Reading opens the world

Several years ago, I participated in a book giveaway in McDowell County, W.Va., one of the poorest counties in the U.S. I offered a book to a boy who immediately clutched it to his chest, grinned and said, “I’m going straight home to put this in my library.” I asked him what other books he had in his library. Bubbling with excitement, he said, “This is the first one!”

Randi Weingarten reading to students
Weingarten reading to students at Malcolm X Elementary School in Washington, D.C., on Dec. 14. Photo: Pam Wolfe

That encounter has stayed with me, because it shows that reading is as much about our hearts as our minds.

Reading is a foundational skill necessary for virtually everything we learn and do. Reading well is an essential pathway to opportunity.

Reading also allows us to travel to the past and the future, to visit real and imagined places, and to meet animals who talk, heroes who inspire us, villains we love to hate and characters who make us laugh out loud. Anyone who has ever begged to read “just one more chapter,” or been left yearning for more at the end of a book, knows that reading is more than a tool; reading transforms us.

After two years of disruptions to lives and learning during the pandemic, a concerted focus on reading is needed to help young people not just to catch up but also to thrive. That is why this month, the American Federation of Teachers launched a multiyear literacy campaign called Reading Opens the World, designed to support students, educators and families.

The goals of the campaign are to:

  • Give children and young people 1 million free books to read, love, keep and open their world;
  • Give teachers and school staff high-quality tools and professional development that translate the science of reading into usable resources to help students read—and read well;
  • Give parents and caregivers fun and research-based tips and tools to support literacy; and
  • Build on and forge new connections among families, communities, educators and schools to be partners in students’ literacy.

The AFT is partnering on this initiative with First Book—together, we have given out more than 7 million books over the past decade—and with the AFL-CIO. We are buying 1 million books, and our bookmobile will travel the country in 2022 distributing them—especially in rural, urban and low-income areas. Our members are dedicating at least $2 million to this literacy effort.

In recent AFT polling, one-third of teachers say that in a typical year, more than half of their students start the year below grade level in reading. Among teachers who provide reading instruction, only 44 percent feel “fairly” or “very” well- prepared to teach reading to struggling and below-grade-level readers in their classes.

Louisa C. Moats, a reading expert and author of Teaching Reading Is Rocket Science, notes that, “Because reading affects all other academic achievement and is associated with social, emotional, economic and physical health, it has been the most researched aspect of human behavior.” The scientific community has achieved broad consensus regarding what we know about boosting reading achievement. Yet much of this research is not included in teacher preparation programs, widely used curricula or professional development.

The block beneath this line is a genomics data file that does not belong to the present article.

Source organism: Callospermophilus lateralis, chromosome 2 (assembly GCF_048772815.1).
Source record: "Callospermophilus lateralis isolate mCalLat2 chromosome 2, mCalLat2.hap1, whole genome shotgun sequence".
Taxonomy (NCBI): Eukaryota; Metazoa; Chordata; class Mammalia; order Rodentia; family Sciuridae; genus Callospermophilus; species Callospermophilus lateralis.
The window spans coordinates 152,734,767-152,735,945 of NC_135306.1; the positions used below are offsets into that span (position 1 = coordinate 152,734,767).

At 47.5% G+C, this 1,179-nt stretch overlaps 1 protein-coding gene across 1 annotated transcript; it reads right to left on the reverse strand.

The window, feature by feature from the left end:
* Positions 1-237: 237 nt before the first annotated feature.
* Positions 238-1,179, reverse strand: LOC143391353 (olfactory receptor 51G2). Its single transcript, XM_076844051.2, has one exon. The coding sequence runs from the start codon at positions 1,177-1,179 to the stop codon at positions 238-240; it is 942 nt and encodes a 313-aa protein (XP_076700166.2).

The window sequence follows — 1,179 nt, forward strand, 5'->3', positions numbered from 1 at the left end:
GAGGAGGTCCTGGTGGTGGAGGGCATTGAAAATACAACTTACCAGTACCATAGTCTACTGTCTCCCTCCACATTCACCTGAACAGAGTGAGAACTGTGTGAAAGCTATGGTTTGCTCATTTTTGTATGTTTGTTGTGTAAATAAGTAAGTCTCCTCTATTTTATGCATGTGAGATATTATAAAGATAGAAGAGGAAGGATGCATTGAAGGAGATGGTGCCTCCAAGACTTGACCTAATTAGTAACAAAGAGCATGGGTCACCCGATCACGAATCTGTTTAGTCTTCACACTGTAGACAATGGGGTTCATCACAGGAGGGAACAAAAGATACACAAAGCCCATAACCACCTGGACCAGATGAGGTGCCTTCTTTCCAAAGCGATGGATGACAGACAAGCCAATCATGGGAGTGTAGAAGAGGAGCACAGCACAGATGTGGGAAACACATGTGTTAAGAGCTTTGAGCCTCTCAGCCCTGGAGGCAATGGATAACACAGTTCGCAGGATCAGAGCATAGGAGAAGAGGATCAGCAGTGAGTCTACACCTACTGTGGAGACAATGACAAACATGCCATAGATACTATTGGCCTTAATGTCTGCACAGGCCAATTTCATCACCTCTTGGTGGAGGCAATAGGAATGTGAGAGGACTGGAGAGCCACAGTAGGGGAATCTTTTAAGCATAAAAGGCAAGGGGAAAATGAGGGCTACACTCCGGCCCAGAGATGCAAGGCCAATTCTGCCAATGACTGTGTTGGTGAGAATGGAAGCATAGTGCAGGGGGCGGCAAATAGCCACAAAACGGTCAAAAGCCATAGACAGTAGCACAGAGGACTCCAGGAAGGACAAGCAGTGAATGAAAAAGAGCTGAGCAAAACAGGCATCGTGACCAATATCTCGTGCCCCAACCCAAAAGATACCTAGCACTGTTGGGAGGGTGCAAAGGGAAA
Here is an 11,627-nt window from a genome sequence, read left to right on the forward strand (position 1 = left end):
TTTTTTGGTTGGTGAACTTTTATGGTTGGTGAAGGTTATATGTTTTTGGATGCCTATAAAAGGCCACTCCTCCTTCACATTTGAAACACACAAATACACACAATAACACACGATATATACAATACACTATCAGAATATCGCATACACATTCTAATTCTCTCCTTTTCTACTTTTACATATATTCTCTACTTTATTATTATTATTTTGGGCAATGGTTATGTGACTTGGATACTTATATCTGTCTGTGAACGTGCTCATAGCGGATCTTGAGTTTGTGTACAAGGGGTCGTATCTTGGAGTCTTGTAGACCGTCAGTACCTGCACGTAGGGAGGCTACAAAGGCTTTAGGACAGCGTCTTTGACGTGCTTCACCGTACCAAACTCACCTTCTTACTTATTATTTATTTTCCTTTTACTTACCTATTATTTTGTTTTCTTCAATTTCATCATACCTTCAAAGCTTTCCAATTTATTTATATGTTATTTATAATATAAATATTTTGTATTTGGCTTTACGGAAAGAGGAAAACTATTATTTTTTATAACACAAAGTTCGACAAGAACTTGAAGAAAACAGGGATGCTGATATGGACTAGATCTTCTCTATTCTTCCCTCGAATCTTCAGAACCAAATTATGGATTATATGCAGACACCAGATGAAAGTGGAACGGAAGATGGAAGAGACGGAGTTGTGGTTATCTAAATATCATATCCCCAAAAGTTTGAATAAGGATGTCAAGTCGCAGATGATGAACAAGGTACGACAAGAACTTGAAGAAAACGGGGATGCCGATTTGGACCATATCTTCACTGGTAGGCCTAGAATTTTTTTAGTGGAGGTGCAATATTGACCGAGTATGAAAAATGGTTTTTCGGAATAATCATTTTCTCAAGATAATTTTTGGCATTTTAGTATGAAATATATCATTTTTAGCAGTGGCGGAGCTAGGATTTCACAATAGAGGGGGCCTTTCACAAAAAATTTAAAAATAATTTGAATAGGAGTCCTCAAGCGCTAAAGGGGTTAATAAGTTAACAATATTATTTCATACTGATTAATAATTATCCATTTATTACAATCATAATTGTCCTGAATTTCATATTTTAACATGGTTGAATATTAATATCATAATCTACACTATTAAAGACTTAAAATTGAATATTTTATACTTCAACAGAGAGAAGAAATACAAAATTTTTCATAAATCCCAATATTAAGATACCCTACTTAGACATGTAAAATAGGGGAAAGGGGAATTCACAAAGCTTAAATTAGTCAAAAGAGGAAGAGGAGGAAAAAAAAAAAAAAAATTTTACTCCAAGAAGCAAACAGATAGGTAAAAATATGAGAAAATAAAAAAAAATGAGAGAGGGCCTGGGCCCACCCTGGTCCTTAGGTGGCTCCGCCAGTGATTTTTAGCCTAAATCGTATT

The AFT offers top-notch professional development for teachers who want to train other teachers in high-quality reading instruction. But a 40-hour in-person course can reach only so many. We want professional learning this good to be free, accessible and available on demand to thousands more educators. So, we are developing a 10-hour online course where any member can learn about research-based, high-leverage instructional practices for supporting literacy.

Reading and literacy resources also are available on Share My Lesson, AFT’s online platform for teaching tools. Next month, we will kick off a series of webinars that translate the science of reading into teaching practices educators can use.

We chose the holiday season to begin this campaign to spread joy after nearly two years of trauma and loss, and to forge connections among the educators, families and caregivers who are partners helping kids prepare for their future.

We launched Reading Opens the World with a joyous celebration for students, staff and parents at Malcolm X Elementary School in Washington, D.C. There have been similar events in 25 other communities in New Hampshire, Ohio, Oregon, Puerto Rico and elsewhere—and we’re just getting started.

We’ll keep fighting for lower class size, wraparound services and the social, emotional and academic supports kids need. But I know we’re onto something every time I participate in a read-aloud or book giveaway. I smile at the thought of children across the country going home, putting these books in their “libraries” and asking to read “just one more chapter” of a book that will open their world one page at a time.

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